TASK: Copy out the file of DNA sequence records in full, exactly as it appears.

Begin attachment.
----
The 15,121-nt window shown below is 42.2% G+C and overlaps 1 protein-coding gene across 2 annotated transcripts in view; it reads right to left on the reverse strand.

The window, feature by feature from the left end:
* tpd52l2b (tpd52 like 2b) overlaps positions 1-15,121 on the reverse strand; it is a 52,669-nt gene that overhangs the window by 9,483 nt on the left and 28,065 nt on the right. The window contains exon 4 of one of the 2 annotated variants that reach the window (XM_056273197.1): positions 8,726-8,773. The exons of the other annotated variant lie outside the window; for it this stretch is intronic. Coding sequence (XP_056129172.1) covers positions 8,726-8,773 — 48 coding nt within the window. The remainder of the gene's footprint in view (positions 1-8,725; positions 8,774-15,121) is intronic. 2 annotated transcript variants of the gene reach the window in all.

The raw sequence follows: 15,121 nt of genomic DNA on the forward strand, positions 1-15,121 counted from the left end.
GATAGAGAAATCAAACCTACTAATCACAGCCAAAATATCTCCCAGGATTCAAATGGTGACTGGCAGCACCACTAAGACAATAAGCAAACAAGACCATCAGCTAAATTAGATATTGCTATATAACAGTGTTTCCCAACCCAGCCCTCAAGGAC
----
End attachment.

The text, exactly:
The 15,121-nt window shown below is 42.2% G+C and overlaps 1 protein-coding gene across 2 annotated transcripts in view; it reads right to left on the reverse strand.

The window, feature by feature from the left end:
* tpd52l2b (tpd52 like 2b) overlaps positions 1-15,121 on the reverse strand; it is a 52,669-nt gene that overhangs the window by 9,483 nt on the left and 28,065 nt on the right. The window contains exon 4 of one of the 2 annotated variants that reach the window (XM_056273197.1): positions 8,726-8,773. The exons of the other annotated variant lie outside the window; for it this stretch is intronic. Coding sequence (XP_056129172.1) covers positions 8,726-8,773 — 48 coding nt within the window. The remainder of the gene's footprint in view (positions 1-8,725; positions 8,774-15,121) is intronic. 2 annotated transcript variants of the gene reach the window in all.

The raw sequence follows: 15,121 nt of genomic DNA on the forward strand, positions 1-15,121 counted from the left end.
GATAGAGAAATCAAACCTACTAATCACAGCCAAAATATCTCCCAGGATTCAAATGGTGACTGGCAGCACCACTAAGACAATAAGCAAACAAGACCATCAGCTAAATTAGATATTGCTATATAACAGTGTTTCCCAACCCAGCCCTCAAGGAC